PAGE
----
Maori Tattoos are the traditional tattoo of the indigenous Polynesian people from New Zealand. Their form of body art, called moko, is what we commonly know as Maori tattooing. This art from is originally from Polynesia. Maori tattoo art is considered sacred to the people. In Maori culture, the head is the most sacred part of the human body. Because of this, the facial tattoo is the most popular area. The head is shaped in curves, so facial tattoos were composed of curved shapes and spiral patterns. Many times, these tattoos would cover the whole face. This was a symbol of rank and social status.
In Maori tattoo, no two tattoos are the same. Being extremely intricate and elaborate, it displays the artistry and craftsmanship of the culture. Tattooing was considered a rite of passage, a sacred ritual. It would start at adolescence and continue as important life milestones were reached. The traditional Maori tattoo artist would use knives and chisels made from sharpened bone, shark’s teeth, or sharp stones to tattoo instead of a needle. The type of knife or chisel used depended on the pattern the artist was creating. Their inks were made from natural products. Burnt wood could be used for black pigments, and lighter pigments were created from such things as caterpillars or burnt Kauri gum mixed with animal fat. The Maori would store their inks in a vessel called the oko, which would become family heirlooms. Oko are many times buried when the artist is not using them.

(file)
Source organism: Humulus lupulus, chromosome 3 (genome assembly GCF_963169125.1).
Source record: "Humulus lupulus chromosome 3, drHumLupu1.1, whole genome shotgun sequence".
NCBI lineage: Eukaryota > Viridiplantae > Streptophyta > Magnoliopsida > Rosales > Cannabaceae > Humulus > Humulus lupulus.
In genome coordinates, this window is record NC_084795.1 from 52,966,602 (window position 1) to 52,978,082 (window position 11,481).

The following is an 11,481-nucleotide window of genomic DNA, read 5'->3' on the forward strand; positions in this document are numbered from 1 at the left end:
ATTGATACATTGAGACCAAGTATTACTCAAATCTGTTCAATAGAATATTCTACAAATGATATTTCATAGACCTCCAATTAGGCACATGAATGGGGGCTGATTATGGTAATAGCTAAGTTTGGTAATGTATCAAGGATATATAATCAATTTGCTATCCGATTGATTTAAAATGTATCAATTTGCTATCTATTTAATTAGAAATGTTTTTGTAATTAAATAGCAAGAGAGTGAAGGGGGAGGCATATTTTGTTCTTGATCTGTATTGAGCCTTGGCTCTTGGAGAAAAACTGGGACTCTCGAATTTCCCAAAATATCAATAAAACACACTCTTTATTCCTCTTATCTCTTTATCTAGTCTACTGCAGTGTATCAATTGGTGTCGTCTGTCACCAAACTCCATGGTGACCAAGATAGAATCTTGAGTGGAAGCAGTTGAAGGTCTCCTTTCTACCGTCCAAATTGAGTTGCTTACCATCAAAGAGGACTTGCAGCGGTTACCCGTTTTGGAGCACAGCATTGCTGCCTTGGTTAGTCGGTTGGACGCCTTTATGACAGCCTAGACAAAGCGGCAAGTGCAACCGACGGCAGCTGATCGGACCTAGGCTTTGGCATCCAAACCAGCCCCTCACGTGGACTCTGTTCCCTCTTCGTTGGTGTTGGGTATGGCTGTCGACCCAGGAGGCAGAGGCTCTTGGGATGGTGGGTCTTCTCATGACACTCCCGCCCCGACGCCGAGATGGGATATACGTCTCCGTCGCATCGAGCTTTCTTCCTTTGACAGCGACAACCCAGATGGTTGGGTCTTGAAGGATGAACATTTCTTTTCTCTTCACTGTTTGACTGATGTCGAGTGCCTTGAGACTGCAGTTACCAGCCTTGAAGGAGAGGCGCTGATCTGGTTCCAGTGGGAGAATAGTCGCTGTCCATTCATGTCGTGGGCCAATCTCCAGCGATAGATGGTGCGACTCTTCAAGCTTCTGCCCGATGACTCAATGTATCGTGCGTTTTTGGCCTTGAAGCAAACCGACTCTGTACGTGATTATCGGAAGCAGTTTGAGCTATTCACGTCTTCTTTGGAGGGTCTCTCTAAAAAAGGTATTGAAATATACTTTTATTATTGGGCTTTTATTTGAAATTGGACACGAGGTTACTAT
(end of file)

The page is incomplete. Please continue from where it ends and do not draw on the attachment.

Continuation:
True Maori tattoos are very painful. It is created by incising deep cuts into the skin. The chisel then adds pigment by tapping it into the cuts. Another way would be to dip the chisel into the pigment and inserting it into the skin by striking the end with a mallet. Instead of the normal smooth surface of modern tattoo, this method would leave grooves after the skin would heal. Because it was so painful, only certain parts of the body could be tattooed at one time, This made for a very lengthy process! The tribal pattern tattoos that the Maori used are so beautiful and cool looking that Maori and non Maori get them tattooed. Of course, most non Maori get their tattoos done with a modern tattoo needles as opposed to the traditional way of using a chisel and knife.
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